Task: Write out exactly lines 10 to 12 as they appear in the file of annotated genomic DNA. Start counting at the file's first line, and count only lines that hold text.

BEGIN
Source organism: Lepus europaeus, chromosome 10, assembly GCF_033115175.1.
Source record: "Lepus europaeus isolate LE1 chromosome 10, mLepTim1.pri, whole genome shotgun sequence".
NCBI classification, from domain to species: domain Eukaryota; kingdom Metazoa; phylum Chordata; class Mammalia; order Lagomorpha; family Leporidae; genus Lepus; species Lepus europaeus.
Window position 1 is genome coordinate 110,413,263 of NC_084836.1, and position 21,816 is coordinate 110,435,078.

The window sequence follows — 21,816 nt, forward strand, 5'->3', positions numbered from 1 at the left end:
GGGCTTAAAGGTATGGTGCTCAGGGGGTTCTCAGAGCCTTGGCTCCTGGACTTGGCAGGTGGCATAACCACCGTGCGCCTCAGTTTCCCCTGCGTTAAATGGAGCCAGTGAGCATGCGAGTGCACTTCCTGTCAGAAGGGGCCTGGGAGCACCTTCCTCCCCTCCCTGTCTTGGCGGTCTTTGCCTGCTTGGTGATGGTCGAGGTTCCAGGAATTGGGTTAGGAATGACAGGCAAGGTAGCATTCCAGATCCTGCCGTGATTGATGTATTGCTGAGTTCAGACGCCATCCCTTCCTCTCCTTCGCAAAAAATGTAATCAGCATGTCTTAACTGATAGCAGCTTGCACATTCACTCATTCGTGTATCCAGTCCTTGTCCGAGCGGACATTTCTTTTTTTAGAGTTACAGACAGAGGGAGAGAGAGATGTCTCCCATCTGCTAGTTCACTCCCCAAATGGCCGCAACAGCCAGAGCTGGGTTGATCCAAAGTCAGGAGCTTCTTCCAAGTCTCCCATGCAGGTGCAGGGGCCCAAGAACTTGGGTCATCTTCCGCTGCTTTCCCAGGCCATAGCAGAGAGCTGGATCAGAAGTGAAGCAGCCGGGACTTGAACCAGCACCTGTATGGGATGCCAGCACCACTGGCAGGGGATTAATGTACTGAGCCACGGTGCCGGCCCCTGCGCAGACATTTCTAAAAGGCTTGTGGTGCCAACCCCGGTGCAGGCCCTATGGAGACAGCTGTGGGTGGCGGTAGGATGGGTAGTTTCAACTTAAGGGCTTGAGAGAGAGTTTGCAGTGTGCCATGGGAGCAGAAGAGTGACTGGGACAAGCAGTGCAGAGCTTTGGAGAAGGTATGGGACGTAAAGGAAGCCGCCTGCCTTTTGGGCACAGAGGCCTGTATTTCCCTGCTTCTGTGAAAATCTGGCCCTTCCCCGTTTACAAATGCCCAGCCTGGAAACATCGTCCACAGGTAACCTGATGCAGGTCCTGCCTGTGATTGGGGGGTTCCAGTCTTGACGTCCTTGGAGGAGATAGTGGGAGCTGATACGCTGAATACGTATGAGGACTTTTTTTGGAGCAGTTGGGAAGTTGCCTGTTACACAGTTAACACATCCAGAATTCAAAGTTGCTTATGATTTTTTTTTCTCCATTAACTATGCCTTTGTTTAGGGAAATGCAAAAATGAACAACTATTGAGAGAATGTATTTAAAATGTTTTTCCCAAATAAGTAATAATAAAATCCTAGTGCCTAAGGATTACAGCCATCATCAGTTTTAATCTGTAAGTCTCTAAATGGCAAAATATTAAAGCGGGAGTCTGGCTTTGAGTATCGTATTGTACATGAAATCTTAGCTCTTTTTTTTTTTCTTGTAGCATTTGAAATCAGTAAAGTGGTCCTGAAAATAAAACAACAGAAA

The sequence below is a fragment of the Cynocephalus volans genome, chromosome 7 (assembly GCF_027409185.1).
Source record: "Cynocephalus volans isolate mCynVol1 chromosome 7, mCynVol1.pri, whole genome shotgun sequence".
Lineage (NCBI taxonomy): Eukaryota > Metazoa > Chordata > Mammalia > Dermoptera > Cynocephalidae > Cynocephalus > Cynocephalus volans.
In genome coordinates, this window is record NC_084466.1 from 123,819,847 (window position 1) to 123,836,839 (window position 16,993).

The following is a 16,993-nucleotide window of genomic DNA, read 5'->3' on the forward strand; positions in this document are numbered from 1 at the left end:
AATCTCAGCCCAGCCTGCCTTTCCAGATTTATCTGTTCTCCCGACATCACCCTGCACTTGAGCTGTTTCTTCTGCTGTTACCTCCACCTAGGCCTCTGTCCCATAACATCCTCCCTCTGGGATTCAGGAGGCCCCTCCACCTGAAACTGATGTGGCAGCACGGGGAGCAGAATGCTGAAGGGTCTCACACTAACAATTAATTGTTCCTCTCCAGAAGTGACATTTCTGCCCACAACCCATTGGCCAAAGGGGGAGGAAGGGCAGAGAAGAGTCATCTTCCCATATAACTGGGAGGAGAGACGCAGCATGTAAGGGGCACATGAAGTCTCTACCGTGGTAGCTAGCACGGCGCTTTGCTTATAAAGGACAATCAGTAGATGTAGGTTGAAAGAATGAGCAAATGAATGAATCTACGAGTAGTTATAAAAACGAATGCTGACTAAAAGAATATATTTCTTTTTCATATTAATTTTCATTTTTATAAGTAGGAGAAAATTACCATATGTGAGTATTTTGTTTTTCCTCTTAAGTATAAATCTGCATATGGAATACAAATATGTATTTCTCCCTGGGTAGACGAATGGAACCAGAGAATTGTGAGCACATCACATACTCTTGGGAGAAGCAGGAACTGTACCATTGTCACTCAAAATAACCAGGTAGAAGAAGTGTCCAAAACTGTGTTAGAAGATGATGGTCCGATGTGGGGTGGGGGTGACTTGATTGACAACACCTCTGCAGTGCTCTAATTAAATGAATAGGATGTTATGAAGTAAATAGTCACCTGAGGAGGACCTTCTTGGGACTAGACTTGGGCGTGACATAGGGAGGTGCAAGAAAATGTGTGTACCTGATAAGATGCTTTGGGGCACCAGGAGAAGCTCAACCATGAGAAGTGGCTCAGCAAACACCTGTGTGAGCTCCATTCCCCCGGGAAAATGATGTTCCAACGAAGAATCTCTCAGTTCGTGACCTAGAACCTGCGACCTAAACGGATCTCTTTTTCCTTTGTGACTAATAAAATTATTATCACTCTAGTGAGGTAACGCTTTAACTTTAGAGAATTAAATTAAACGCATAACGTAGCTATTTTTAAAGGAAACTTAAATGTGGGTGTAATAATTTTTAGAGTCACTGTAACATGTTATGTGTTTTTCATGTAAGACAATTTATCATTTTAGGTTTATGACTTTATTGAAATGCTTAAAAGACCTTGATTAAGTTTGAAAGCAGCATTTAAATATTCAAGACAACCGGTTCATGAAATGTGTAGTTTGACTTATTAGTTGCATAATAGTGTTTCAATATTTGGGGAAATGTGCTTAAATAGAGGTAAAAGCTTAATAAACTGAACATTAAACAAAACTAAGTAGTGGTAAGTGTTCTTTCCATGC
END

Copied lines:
In genome coordinates, this window is record NC_084466.1 from 123,819,847 (window position 1) to 123,836,839 (window position 16,993).

The following is a 16,993-nucleotide window of genomic DNA, read 5'->3' on the forward strand; positions in this document are numbered from 1 at the left end:
AATCTCAGCCCAGCCTGCCTTTCCAGATTTATCTGTTCTCCCGACATCACCCTGCACTTGAGCTGTTTCTTCTGCTGTTACCTCCACCTAGGCCTCTGTCCCATAACATCCTCCCTCTGGGATTCAGGAGGCCCCTCCACCTGAAACTGATGTGGCAGCACGGGGAGCAGAATGCTGAAGGGTCTCACACTAACAATTAATTGTTCCTCTCCAGAAGTGACATTTCTGCCCACAACCCATTGGCCAAAGGGGGAGGAAGGGCAGAGAAGAGTCATCTTCCCATATAACTGGGAGGAGAGACGCAGCATGTAAGGGGCACATGAAGTCTCTACCGTGGTAGCTAGCACGGCGCTTTGCTTATAAAGGACAATCAGTAGATGTAGGTTGAAAGAATGAGCAAATGAATGAATCTACGAGTAGTTATAAAAACGAATGCTGACTAAAAGAATATATTTCTTTTTCATATTAATTTTCATTTTTATAAGTAGGAGAAAATTACCATATGTGAGTATTTTGTTTTTCCTCTTAAGTATAAATCTGCATATGGAATACAAATATGTATTTCTCCCTGGGTAGACGAATGGAACCAGAGAATTGTGAGCACATCACATACTCTTGGGAGAAGCAGGAACTGTACCATTGTCACTCAAAATAACCAGGTAGAAGAAGTGTCCAAAACTGTGTTAGAAGATGATGGTCCGATGTGGGGTGGGGGTGACTTGATTGACAACACCTCTGCAGTGCTCTAATTAAATGAATAGGATGTTATGAAGTAAATAGTCACCTGAGGAGGACCTTCTTGGGACTAGACTTGGGCGTGACATAGGGAGGTGCAAGAAAATGTGTGTACCTGATAAGATGCTTTGGGGCACCAGGAGAAGCTCAACCATGAGAAGTGGCTCAGCAAACACCTGTGTGAGCTCCATTCCCCCGGGAAAATGATGTTCCAACGAAGAATCTCTCAGTTCGTGACCTAGAACCTGCGACCTAAACGGATCTCTTTTTCCTTTGTGACTAATAAAATTATTATCACTCTAGTGAGGTAACGCTTTAACTTTAGAGAATTAAATTAAACGCATAACGTAGCTATTTTTAAAGGAAACTTAAATGTGGGTGTAATAATTTTTAGAGTCACTGTAACATGTTATGTGTTTTTCATGTAAGACAATTTATCATTTTAGGTTTATGACTTTATTGAAATGCTTAAAAGACCTTGATTAAGTTTGAAAGCAGCATTTAAATATTCAAGACAACCGGTTCATGAAATGTGTAGTTTGACTTATTAGTTGCATAATAGTGTTTCAATATTTGGGGAAATGTGCTTAAATAGAGGTAAAAGCTTAATAAACTGAACATTAAACAAAACTAAGTAGTGGTAAGTGTTCTTTCCATGC